There has been no violation of s. 15(1) of the Charter in this case. Since s. 63 constitutes a complete code with respect to child care expenses, it is the proper focus of the Charter argument. The appellant has not demonstrated a violation of s. 15(1) of the Charter with respect to s. 63 as she has not proved that s. 63 draws a distinction based upon the personal characteristic of sex. While it is clear that women disproportionately bear the burden of child care in society, it has not been shown that women disproportionately incur child care expenses. Although the appellant has overwhelmingly demonstrated how the issue of child care negatively affects women in employment terms, proof that women incur social costs is not sufficient proof that they incur child care expenses.

Per L'Heureux-Dubé J. (dissenting): The determination of profit under s. 9(1) of the Income Tax Act is dependent upon the question of whether an expenditure is a proper business expense to be included in the calculation of such net gain. In order to arrive at a calculation of net profit, the all-encompassing question one must ask is whether a deduction is prohibited because it is not incurred for the purpose of earning income as required by s. 18(1)(a), or because the expense is personal pursuant to s. 18(1)(h). There have been dramatic and fundamental changes in both the labour market and the family structure over the past 40 years. A majority of women, even those with very young children, are now in the labour force. The interpretation of a law may change over time in order to coincide with an altered and ever-changing societal context. Furthermore, the respect of Charter values must be at the forefront of statutory interpretation. Statutes are deemed to be remedial and are thus to be given a fair, large and liberal interpretation. In the past, the scope of deductible business disbursements has been expanded constantly, and has been held to include a wide array of expenditures. Any legitimate expense incurred in relation to a business may be deducted as a business expense. The traditional interpretation of "business expense" was shaped to reflect the experience of businessmen and the ways in which they engaged in business. The present world of business is increasingly populated by both men and women, however, and the meaning of "business expense" must account for the experiences of all participants in the field. Child care is vital to women's ability to earn an income. It made good business sense for the appellant to hire child care. This expense was incurred "for the purpose of gaining or producing income" and is therefore not precluded by the wording of s. 18(1)(a) from deduction under s. 9(1).

Child care expenses should not be disallowed as a business expense under s. 18(1)(h) as being personal in nature. While for most men the responsibility of children does not impact on the number of hours they work or affect their ability to work, a woman's ability even to participate in the work force may be completely contingent on her ability to acquire child care. Many business deductions have been permitted in the past even though these expenditures have a personal element. The real costs incurred by businesswomen with children are no less real, no less worthy of consideration and no less incurred in order to gain or produce income from business. Finally, while there is a personal component to child raising, this "choice" is one from which all of society benefits, even though much of the burden remains on the shoulders of women.

Section 63 of the Act does not preclude the deduction of child care expenses as a business expense. Section 63 provides general relief to parents, but nothing in its wording implies that deductions available under s. 9(1) are abolished or restricted in this respect. In providing that none of the deductions permitted by ss. 60 to 63 are applicable to a particular source of income, s. 4(2) clearly provides for some deductions which may legitimately fall under two sections of the Act. At the very least, s. 63 is ambiguous in its effect on s. 9(1), and under the general rules of statutory interpretation, ambiguities are to be resolved in favour of the taxpayer. In the absence of precise and clear wording in the Act with regard to the effect of s. 63 on s. 9(1), general child care expenses which might be deductible under s. 63 may coexist with child care expenses deductible as a business expense. To conclude that s. 63 intends to limit the opportunity for a businesswoman to deduct child care expenses is antithetical to the whole purpose of the legislation, which was aimed at helping working women and their families bear the high cost of child care. The concern that employed persons and business people will not be treated in the same manner is a fact which stems from the rationale of the Act itself: business deductions generally are restricted to those in business and are not available to an employed person. The fact that the government has provided that a deduction for child care expenses be available to all parents, including employed persons, who ordinarily enjoy very few deductions, indicates governmental recognition that child care is a legitimate expense of working parents, in particular mothers. Further, since the Act either permits the deduction of child care expenses as a business expense or is ambiguous, that ambiguity must be examined through the prism of the values enshrined in the Charter, in particular ss. 15 and 28, which encompass and embrace the importance and significance of equality between the sexes. To disallow child care as a business expense clearly has a differential impact on women. Consideration of the Charter values when interpreting the Act thus strengthens the conclusion that the appellant should be able to deduct her child care expenses as a business expense.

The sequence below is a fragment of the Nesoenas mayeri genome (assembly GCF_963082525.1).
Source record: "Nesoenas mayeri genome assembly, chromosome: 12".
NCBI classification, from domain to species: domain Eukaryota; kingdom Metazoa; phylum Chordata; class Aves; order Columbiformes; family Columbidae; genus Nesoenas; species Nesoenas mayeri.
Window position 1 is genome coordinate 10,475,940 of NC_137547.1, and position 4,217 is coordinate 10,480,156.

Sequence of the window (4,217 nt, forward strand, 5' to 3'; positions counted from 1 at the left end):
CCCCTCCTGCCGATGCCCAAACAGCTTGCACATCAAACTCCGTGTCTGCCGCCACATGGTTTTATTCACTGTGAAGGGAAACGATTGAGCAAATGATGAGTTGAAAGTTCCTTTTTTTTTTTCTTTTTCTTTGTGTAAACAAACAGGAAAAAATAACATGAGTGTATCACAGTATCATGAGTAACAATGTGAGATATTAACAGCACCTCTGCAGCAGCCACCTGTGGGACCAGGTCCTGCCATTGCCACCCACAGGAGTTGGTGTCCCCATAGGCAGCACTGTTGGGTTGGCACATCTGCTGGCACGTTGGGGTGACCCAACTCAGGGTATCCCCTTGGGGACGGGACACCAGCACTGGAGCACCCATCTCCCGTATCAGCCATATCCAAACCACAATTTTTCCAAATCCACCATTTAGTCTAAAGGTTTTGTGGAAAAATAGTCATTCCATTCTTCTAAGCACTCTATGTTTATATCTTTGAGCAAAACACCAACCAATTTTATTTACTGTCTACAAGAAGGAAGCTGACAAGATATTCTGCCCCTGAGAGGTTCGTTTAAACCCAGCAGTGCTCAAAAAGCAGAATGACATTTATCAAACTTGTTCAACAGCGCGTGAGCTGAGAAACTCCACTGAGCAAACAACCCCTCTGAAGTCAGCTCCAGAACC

An interpretation which prevents the appellant from deducting her child care expenses as a business expense results in an infringement of her right to equality pursuant to s. 15 of the Charter. The appellant has proved that she incurred an actual and calculable cost for child care and that this cost is disproportionately borne by women.

Per McLachlin J. (dissenting): L'Heureux-Dubé J.'s interpretation of ss. 9, 18 and 63 of the Income Tax Act and s. 15 of the Charter and her conclusion that the appellant's child care expenses are deductible as business expenses were agreed with.